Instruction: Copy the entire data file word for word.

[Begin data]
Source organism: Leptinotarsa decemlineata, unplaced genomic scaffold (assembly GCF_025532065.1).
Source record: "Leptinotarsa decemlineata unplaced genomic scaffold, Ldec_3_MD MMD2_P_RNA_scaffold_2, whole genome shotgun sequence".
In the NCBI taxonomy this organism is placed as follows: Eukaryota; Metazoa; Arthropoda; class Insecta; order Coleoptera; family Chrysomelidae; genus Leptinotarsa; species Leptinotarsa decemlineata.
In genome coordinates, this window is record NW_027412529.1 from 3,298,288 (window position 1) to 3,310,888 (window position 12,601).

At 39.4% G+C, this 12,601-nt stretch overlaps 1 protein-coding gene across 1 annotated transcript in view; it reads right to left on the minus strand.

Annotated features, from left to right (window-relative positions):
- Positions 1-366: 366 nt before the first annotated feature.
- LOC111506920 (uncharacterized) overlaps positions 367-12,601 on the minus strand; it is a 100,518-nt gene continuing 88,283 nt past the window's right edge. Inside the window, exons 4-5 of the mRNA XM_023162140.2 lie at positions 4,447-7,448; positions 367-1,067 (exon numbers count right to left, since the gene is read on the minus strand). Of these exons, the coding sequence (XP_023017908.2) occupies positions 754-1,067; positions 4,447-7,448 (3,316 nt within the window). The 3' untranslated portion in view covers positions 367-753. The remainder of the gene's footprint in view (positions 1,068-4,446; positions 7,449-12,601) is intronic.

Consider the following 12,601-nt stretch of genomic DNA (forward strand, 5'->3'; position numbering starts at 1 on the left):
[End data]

Source organism: Leptinotarsa decemlineata, unplaced genomic scaffold (assembly GCF_025532065.1).
Source record: "Leptinotarsa decemlineata unplaced genomic scaffold, Ldec_3_MD MMD2_P_RNA_scaffold_2, whole genome shotgun sequence".
In the NCBI taxonomy this organism is placed as follows: Eukaryota; Metazoa; Arthropoda; class Insecta; order Coleoptera; family Chrysomelidae; genus Leptinotarsa; species Leptinotarsa decemlineata.
In genome coordinates, this window is record NW_027412529.1 from 3,298,288 (window position 1) to 3,310,888 (window position 12,601).

At 39.4% G+C, this 12,601-nt stretch overlaps 1 protein-coding gene across 1 annotated transcript in view; it reads right to left on the minus strand.

Annotated features, from left to right (window-relative positions):
- Positions 1-366: 366 nt before the first annotated feature.
- LOC111506920 (uncharacterized) overlaps positions 367-12,601 on the minus strand; it is a 100,518-nt gene continuing 88,283 nt past the window's right edge. Inside the window, exons 4-5 of the mRNA XM_023162140.2 lie at positions 4,447-7,448; positions 367-1,067 (exon numbers count right to left, since the gene is read on the minus strand). Of these exons, the coding sequence (XP_023017908.2) occupies positions 754-1,067; positions 4,447-7,448 (3,316 nt within the window). The 3' untranslated portion in view covers positions 367-753. The remainder of the gene's footprint in view (positions 1,068-4,446; positions 7,449-12,601) is intronic.

Consider the following 12,601-nt stretch of genomic DNA (forward strand, 5'->3'; position numbering starts at 1 on the left):